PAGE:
P.P.S. Your story reminds mine so much…July 14, 2013 at 11:02 pm #61803PentiumIVParticipant
P.P.P.s. there was a clinical trial( Phase I) of combining Vemurafenib and Ipillimumab. It was halted early due to the liver toxicity.July 15, 2013 at 4:14 am #61804PatWParticipant Hi, Michel-
I can see that you are in a difficult situation right now– very aggressive tumors but also wanting to go for a longer-acting immune therapy like Yervoy. As I recall, not everyone who was in the BRAF + ipi trial experienced liver toxicity– I think that about 30% did and another 30% got severe skin rashes–both of which were reversible when the patients stopped taking the medications.
I expect that what you want to do is to shrink the melanoma tumors enough that you could risk going through a wash-out period and then an immune treatment– either anti-PD1 as Catherine suggested or the Yervoy your oncologist suggested. I wonder if it is possible in Israel to take a BRAF inhibitor and a MEK inhibitor at the same time. Both of those drugs were just approved in the US as single agents. Doctors here can prescribe both at once (called an “off label” use) but most US insurance companies won’t pay for both at once. We hope to have the combination FDA approved soon so insurance companies will pay for it.
The good thing about taking BRAF+MEK is that the combination acts like a 1-2 punch against the melanoma. The combination works in more patients than does either drug alone and with fewer side effects. Tumors shrink more and the effect lasts longer than either drug alone. If you could take BRAF+MEK for a month or two perhaps you would be in a better position to switch to an immune-based treatment.July 15, 2013 at 2:15 pm #61805AnonymousGuest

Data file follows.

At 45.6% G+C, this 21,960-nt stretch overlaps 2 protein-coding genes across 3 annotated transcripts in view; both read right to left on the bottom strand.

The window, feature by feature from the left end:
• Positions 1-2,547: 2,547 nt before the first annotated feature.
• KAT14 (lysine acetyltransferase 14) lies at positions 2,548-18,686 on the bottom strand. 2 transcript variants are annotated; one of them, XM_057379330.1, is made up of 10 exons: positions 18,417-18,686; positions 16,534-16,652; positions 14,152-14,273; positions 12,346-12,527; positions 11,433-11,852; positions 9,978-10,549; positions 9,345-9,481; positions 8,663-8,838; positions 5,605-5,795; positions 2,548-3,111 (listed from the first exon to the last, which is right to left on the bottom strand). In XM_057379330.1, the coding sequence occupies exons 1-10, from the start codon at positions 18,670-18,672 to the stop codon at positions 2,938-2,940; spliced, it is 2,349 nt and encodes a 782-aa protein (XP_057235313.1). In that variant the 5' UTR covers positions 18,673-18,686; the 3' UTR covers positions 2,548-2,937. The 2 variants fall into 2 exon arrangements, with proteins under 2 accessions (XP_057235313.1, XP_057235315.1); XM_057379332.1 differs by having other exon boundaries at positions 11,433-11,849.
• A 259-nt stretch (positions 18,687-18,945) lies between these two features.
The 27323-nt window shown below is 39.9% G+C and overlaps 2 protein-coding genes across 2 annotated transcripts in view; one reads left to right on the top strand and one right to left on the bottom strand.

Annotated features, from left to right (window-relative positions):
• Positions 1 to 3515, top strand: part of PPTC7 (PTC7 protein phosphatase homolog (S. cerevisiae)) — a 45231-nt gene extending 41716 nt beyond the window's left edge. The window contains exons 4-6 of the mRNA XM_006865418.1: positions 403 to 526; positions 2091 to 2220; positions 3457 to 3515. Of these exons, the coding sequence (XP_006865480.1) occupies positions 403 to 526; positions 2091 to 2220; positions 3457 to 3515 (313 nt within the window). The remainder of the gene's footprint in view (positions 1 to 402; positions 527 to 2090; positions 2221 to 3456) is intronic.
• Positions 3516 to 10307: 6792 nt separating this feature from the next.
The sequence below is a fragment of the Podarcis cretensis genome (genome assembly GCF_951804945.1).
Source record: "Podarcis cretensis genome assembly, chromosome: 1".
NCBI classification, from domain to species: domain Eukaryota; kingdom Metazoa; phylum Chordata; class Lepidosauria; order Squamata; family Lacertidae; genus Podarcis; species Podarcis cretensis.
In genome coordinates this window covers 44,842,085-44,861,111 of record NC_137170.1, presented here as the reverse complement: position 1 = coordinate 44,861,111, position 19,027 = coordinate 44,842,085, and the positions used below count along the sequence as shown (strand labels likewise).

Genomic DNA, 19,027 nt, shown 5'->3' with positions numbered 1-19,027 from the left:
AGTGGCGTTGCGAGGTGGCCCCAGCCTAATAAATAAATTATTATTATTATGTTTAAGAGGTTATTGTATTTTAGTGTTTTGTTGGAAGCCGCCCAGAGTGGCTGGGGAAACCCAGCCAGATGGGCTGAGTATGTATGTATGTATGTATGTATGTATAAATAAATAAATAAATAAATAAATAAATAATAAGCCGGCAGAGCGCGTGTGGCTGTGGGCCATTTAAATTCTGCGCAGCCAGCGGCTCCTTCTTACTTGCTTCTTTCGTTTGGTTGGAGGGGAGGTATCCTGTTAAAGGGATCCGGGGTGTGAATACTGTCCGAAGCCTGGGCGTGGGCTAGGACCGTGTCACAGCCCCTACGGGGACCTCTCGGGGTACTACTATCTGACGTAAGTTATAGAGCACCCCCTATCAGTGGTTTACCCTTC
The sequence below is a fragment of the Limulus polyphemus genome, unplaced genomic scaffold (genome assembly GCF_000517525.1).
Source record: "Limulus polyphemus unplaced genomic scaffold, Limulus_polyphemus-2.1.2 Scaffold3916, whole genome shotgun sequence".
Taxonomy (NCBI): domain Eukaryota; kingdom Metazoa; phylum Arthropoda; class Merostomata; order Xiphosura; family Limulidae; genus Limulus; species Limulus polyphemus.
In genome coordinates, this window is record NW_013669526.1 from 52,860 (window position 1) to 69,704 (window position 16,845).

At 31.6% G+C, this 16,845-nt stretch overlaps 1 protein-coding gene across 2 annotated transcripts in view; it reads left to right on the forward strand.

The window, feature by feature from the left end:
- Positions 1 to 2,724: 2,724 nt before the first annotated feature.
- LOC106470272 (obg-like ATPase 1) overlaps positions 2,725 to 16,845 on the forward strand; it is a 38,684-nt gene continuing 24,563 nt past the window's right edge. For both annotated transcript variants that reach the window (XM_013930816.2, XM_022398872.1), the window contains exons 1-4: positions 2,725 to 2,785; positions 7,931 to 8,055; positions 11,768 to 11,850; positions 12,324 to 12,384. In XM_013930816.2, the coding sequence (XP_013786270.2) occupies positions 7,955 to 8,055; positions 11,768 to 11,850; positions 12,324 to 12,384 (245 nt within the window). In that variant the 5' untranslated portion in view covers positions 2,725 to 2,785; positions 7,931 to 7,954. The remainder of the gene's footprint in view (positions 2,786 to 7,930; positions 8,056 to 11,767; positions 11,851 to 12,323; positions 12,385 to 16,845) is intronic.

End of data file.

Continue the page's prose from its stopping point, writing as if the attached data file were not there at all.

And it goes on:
The timing of IPI and Braf inhibitors has been the topic of intense discussions in the oncology community for a while.
My impression is that for aggressive disease and/or individuals with extensive disease, use the Braf drug first to reduce tumor load quickly and prime the immune system with the antigens that are produced as the tumors die off. Then induce with IPI to ramp up the immune system T cell response to those antigens. My gut feeling is that this may help delay spread to the brain but that’s just a W.A.G.
The key would seem to be the timing of the two treatments(like everything in life, I guess). Braf works quickly but typically resistance to it is developed by the disease some months into the treatment. IPI seems to need at least two to three infusions to begin the deregulation of the immune system and ramp up of the T cells, takes 9 weeks to complete all four infusions, and then you watch and wait.
So, if it were me, I wouldn’t want to wait to see if I’d progress on the Braf before starting the IPI, especially if my disease is deemed aggressive. I’d like an overlap of the two if it were me, maybe IPI a few months after starting Braf. Then, in the mean time, set myself up to get enrolled in a PD1 trial. A layered approach.
But it’s not me. Everybody is different in what they feel comfortable with and your course of action is a highly personnal choice. But I do know that this damned disease needs to be treated aggressively and smacked down early and often.
I hope this helps.
JeffJuly 15, 2013 at 8:46 pm #61806
Thank you for all your comments!
Im treated in “Sheba” hospital but Unfortunately because I started taking Zelboraf there isnt a tumor that fits to take the TIL from.
It seems like the combination of the 2 drugs (IPI + Zelboraf) are my only option, therefore I would like to know if someone else tried the same protocol? and if so how was it implemented?July 15, 2013 at 9:53 pm #61807Sandalwood36Participant
I totally agree with Jeff. You need to attack this disease more aggressively than it attacks you. Pursue all possible treatments as early as possible. Fear of toxicity fears be damned! Good luck and God bless.